In the first installment of this series, I shared perspectives from Everest Research (courtesy of Supply and Demand Chain Executive) and Horses for Sources on the emerging procurement BPO market. Now, here at Spend Matters we won't claim to know as much as Everest does about broader adoption trends in overall F&A BPO (let alone the nuances and quirks of each and every deal). Nor are we privy to the 546+ years of accumulated knowledge that Horses for Sources brings to procurement BPO advisory. Readers NB, the 546 years is an official statistic shared with me by their PR people and incidentally, this is why we are partnering with them on our research in the area -- that and the fact that their fearless leader is always fast and loose to plunk down the corporate Amex to pick up the single malt tab. No, we're not the outsourcing gurus here at Spend Matter, but we do know enough about the inner workings of procurement and have enough experience analyzing procurement BPO from an insider perspective to be useful in offering up an analysis as well.
In this second installment of this series looking at procurement BPO, I'd like to begin by picking up on some Horses for Sources commentary suggesting that the current technology landscape aside BPO "bears bad news for Ariba, which pulled back from a BPO strategy in recent years and has failed to progress its attempts to partner with HP on deals." In essence, I agree with Phil that Ariba is approaching this market from an area of weakness given their past (not just counting HP, mind you). In the past six years, Ariba has developed a less than stellar reputation in the market with partners for what's collectively known in the services business as "fee hoarding" -- something far more common than you might think, and not unique to Ariba.
This reputation with a number of SIs and consultancies has most certainly tainted some BPOs when it comes to engaging with other technology (and services) partners with whom they know they can't entirely trust when it comes to maintaining a clear prime versus sub role on a particular client engagement. Yet I do believe Ariba is serious about attempting to rebuild its credibility as a partner that can be trusted to share in the fee love from both consulting and BPO partner perspectives. Ironically, however, I've heard from Ariba customers that some actually like the fact that Ariba tends to keep services revenue in house by providing what can amount to a more economical overall solution on a total cost basis as well as offering a single "throat to choke" if things do not go as planned.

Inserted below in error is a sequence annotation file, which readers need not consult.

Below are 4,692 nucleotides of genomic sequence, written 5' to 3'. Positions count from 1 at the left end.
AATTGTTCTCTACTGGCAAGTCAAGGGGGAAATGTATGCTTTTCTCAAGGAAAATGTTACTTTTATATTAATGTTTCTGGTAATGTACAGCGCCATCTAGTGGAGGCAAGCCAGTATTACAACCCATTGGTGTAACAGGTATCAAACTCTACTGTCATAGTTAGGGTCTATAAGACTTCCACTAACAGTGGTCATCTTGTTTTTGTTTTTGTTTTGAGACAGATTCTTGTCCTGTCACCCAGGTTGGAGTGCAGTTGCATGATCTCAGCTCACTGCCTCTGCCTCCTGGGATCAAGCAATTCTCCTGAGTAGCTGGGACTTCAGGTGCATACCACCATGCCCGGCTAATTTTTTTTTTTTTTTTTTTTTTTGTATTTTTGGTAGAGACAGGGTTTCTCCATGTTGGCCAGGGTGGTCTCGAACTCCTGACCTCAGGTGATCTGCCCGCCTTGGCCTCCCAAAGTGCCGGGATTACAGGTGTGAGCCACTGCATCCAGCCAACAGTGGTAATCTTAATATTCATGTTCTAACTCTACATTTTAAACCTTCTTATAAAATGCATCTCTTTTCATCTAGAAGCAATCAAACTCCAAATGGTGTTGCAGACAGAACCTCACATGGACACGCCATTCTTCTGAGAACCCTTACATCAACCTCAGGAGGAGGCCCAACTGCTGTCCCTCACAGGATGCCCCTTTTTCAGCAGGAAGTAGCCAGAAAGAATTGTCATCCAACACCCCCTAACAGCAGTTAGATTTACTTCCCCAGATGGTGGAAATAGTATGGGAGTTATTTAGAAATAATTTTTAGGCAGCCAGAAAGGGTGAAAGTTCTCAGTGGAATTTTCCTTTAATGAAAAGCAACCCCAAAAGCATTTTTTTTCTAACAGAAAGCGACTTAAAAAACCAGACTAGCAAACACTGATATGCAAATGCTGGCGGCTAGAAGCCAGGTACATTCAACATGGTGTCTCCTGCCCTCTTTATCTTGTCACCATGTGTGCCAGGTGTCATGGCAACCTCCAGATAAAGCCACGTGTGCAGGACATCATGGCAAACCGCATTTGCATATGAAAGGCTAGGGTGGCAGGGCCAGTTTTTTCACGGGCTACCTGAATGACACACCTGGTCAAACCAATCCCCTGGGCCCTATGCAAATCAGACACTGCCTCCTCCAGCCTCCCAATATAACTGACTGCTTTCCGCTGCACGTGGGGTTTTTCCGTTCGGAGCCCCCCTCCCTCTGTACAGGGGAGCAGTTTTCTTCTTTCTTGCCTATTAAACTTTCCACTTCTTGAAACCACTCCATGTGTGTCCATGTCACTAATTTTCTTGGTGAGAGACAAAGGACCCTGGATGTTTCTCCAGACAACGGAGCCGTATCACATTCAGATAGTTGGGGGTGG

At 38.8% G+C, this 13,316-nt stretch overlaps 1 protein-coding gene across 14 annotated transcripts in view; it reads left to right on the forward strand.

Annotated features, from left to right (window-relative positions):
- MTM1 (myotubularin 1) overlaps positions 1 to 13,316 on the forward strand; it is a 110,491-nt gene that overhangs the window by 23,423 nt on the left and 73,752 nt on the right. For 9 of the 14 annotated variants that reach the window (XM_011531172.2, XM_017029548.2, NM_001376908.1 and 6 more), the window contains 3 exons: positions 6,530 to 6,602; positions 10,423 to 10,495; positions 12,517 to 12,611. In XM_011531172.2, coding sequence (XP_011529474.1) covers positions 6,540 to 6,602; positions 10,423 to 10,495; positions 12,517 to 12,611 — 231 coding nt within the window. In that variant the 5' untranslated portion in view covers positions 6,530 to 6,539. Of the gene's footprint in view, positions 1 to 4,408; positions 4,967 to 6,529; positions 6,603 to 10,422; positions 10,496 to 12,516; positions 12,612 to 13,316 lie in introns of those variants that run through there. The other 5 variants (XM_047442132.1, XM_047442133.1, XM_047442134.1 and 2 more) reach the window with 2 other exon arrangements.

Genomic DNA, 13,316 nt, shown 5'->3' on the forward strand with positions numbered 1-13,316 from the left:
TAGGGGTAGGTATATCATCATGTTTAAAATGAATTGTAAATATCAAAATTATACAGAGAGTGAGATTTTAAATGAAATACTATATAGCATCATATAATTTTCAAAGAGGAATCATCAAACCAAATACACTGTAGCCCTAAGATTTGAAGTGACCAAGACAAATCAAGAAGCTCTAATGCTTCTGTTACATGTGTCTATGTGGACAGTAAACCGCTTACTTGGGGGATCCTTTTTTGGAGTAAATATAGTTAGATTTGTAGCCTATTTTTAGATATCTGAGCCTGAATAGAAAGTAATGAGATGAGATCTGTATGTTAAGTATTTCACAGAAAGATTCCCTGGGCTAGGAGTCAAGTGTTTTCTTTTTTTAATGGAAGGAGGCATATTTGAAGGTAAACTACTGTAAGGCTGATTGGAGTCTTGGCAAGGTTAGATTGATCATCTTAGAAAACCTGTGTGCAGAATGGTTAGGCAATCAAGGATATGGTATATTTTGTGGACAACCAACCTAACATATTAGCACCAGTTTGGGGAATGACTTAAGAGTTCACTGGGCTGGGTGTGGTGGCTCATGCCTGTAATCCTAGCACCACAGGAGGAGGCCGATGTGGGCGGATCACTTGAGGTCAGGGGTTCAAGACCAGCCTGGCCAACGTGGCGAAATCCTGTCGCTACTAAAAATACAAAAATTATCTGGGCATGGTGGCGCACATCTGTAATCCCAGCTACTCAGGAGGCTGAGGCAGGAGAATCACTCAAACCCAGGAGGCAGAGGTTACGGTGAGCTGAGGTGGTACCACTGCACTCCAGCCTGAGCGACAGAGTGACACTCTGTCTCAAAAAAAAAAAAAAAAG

Yet perhaps the biggest challenge coming from working with Ariba in terms of BPO has little to do with their historic partnering engagement approaches. Rather, it's the fact that Ariba is a SaaS vendor that offers little capability for BPOs to create additional implementation customization and value-add relative to what they can layer on top of SAP or Oracle. And in the case of best of breed technology, Ariba has failed to differentiate relative to its competitors in important, yet peripheral areas like advanced spend analysis and sourcing optimization -- where BPOs can bring additional expertise and capability.
One area where BPOs may opt for Ariba has little to do with software, SaaS, cloud or otherwise. Rather, I think BPOs might see a role in partnering with Ariba for category and process expertise in key areas similarly to how Genpact has partnered with ICG Commerce to deliver a more complete and deep solution in certain verticals and spend areas. That is, if they can get comfortable with working with a vendor that has an historic reputation for taking control of client relationships and staffing its own resources over calling in partners (which may in fact be a good decision for the client, or may not, depending on the circumstance).